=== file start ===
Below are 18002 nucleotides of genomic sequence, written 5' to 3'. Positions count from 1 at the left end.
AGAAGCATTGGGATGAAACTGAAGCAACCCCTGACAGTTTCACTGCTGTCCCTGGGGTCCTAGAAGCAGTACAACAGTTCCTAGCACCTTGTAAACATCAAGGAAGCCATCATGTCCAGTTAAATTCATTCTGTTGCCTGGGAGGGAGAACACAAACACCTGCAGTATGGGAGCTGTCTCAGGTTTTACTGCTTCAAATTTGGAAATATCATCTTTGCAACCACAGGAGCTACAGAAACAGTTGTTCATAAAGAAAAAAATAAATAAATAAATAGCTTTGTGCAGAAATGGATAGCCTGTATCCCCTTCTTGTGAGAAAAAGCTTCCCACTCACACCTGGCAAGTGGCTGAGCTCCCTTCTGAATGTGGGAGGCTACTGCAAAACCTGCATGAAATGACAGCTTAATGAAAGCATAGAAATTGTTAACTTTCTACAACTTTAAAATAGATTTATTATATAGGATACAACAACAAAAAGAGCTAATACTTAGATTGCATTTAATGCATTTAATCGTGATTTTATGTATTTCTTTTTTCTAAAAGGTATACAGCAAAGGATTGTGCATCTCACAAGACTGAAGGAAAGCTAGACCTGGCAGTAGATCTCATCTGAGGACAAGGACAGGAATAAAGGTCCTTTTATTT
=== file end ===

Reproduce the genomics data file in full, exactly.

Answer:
Below are 18002 nucleotides of genomic sequence, written 5' to 3'. Positions count from 1 at the left end.
AGAAGCATTGGGATGAAACTGAAGCAACCCCTGACAGTTTCACTGCTGTCCCTGGGGTCCTAGAAGCAGTACAACAGTTCCTAGCACCTTGTAAACATCAAGGAAGCCATCATGTCCAGTTAAATTCATTCTGTTGCCTGGGAGGGAGAACACAAACACCTGCAGTATGGGAGCTGTCTCAGGTTTTACTGCTTCAAATTTGGAAATATCATCTTTGCAACCACAGGAGCTACAGAAACAGTTGTTCATAAAGAAAAAAATAAATAAATAAATAGCTTTGTGCAGAAATGGATAGCCTGTATCCCCTTCTTGTGAGAAAAAGCTTCCCACTCACACCTGGCAAGTGGCTGAGCTCCCTTCTGAATGTGGGAGGCTACTGCAAAACCTGCATGAAATGACAGCTTAATGAAAGCATAGAAATTGTTAACTTTCTACAACTTTAAAATAGATTTATTATATAGGATACAACAACAAAAAGAGCTAATACTTAGATTGCATTTAATGCATTTAATCGTGATTTTATGTATTTCTTTTTTCTAAAAGGTATACAGCAAAGGATTGTGCATCTCACAAGACTGAAGGAAAGCTAGACCTGGCAGTAGATCTCATCTGAGGACAAGGACAGGAATAAAGGTCCTTTTATTT